Wednesday February 1, 2012C'est Bon
Once adrift and rudderless, the 15th Judicial District Public Defender’s Office, which represents people accused of crimes in Lafayette, Acadia and Vermilion parishes who cannot afford a private attorney, is not only making progress, it’s becoming a model for public defender offices statewide, according to a recent account in The Advocate. Following an examination of the office by an outside legal aid group hired by the state Public Defender Board — a probe prompted by an ACLU complaint — the 15th JDC’s former chief public defender, David Balfour, resigned. Balfour has disputed characterizations of the office made in a very unflattering report by the National Legal Aid & Defender Association. What isn’t in dispute is that new chief public defender G. Paul Marx (above) is now managing a team of seven full-time attorneys — the office had no full-time legal staff under Balfour’s direction, and the contract attorneys, according to the NLADA’s report, had little supervision — and has contracted the services of five investigators, earning a thumbs-up from the chairman of the state Public Defender Board.
Skirting prison regs, convicted serial killer Derrick Todd Lee has evidently converted his modest art skills into meager earnings, hooking up with a macabre serial killer-themed Florida website to sell at least one colored-pencil drawing — another as of press time was still for sale — for $75, $20 of which, according to an investigation by The Advocate, went to the notorious Death Row resident. Lee has been linked to the murders of seven South Louisiana women including Dené Colomb of Lafayette. Lee was indicted for Colomb’s November 2002 death, but the Colomb family decided not to pursue a trial in Lafayette because Lee had already been convicted and sentenced to death in connection with another victim. The subject matter of Lee’s art — swans and a panda — is innocuous, but the fact that he has profited from a lurid public fascination with murder memorabilia is south of contemptible.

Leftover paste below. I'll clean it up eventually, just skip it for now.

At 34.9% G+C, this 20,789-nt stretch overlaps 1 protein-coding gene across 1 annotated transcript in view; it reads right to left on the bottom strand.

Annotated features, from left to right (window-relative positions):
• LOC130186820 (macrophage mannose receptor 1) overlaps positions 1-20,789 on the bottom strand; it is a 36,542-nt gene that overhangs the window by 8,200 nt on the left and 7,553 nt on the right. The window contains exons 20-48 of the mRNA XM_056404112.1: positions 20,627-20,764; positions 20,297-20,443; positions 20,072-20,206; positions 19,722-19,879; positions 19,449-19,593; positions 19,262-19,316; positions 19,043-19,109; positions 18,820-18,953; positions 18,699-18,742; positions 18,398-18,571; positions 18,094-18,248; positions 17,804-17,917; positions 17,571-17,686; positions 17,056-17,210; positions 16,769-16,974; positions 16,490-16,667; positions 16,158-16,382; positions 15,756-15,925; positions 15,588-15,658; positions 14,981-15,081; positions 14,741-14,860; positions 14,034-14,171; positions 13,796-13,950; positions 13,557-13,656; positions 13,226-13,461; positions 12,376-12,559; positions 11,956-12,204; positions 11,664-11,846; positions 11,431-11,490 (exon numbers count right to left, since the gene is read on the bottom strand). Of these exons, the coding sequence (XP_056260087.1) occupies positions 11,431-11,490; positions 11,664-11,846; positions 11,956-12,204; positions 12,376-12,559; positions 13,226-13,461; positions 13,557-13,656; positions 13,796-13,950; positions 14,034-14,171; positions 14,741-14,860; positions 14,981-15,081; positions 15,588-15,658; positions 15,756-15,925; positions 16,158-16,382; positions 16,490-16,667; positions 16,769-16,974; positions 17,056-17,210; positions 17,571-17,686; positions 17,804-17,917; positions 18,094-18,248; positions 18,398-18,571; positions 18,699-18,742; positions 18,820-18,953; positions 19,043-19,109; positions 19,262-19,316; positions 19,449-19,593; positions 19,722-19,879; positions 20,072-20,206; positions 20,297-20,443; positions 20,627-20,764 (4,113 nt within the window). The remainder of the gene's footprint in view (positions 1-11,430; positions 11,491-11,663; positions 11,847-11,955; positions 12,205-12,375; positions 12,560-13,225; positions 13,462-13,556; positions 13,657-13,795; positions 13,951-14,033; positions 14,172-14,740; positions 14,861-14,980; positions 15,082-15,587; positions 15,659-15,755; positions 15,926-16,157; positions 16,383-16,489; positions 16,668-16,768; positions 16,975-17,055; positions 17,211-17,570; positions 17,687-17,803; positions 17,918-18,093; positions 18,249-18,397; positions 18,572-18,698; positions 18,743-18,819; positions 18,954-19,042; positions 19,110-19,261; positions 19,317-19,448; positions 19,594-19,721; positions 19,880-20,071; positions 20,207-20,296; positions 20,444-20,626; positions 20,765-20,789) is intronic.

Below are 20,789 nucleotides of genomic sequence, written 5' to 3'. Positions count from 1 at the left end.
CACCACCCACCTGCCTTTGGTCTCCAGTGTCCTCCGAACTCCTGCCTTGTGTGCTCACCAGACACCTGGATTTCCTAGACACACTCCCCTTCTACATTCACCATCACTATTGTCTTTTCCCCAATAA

So much for Bako’s new tacos. When former LaFonda partner Gabe Bako struck out on his own — with partners Richard Dunbar and Sylvia Lopez — and announced in the pages of this newspaper his eponymous new Tex-Mex restaurant at the corner of Johnston and Doucet in the old Serranos Salsa Company building, foodies in Lafayette were abuzz. Three months later, in what now appears to have been a ham-fisted attempt to camouflage an epic failure, the owners posted a sign on the now-closed restaurant announcing it was shuttered temporarily for plumbing repairs. But a former manager now says that’s a bunch of toro — telling us employees were notified three days before the sign went up that Bako’s was going out of business. Period. Bako’s meltdown with late LaFonda owner Leebob Cox’s children, who later bought him out, was the stuff of rumor in Lafayette restaurant circles, and Bako clearly saw his success with the new venture as a validation of his restaurateur skills. But as that now-unemployed Bako’s manager observed, “You can’t open a business out of revenge.”
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